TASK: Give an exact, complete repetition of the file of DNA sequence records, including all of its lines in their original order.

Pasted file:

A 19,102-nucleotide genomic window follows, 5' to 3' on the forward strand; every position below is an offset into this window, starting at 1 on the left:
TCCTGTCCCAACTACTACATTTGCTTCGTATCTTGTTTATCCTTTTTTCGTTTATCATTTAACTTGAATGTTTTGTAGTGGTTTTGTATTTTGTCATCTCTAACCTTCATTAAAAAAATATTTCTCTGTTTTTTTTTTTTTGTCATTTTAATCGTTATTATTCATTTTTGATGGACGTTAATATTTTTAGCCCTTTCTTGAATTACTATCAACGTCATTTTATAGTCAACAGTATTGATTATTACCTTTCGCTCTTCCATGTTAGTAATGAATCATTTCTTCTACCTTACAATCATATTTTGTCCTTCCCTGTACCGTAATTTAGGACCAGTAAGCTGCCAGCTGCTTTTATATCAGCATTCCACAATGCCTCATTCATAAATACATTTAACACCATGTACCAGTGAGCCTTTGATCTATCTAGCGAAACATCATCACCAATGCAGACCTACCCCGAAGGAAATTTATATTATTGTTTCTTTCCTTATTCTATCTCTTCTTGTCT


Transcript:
A 19,102-nucleotide genomic window follows, 5' to 3' on the forward strand; every position below is an offset into this window, starting at 1 on the left:
TCCTGTCCCAACTACTACATTTGCTTCGTATCTTGTTTATCCTTTTTTCGTTTATCATTTAACTTGAATGTTTTGTAGTGGTTTTGTATTTTGTCATCTCTAACCTTCATTAAAAAAATATTTCTCTGTTTTTTTTTTTTTGTCATTTTAATCGTTATTATTCATTTTTGATGGACGTTAATATTTTTAGCCCTTTCTTGAATTACTATCAACGTCATTTTATAGTCAACAGTATTGATTATTACCTTTCGCTCTTCCATGTTAGTAATGAATCATTTCTTCTACCTTACAATCATATTTTGTCCTTCCCTGTACCGTAATTTAGGACCAGTAAGCTGCCAGCTGCTTTTATATCAGCATTCCACAATGCCTCATTCATAAATACATTTAACACCATGTACCAGTGAGCCTTTGATCTATCTAGCGAAACATCATCACCAATGCAGACCTACCCCGAAGGAAATTTATATTATTGTTTCTTTCCTTATTCTATCTCTTCTTGTCT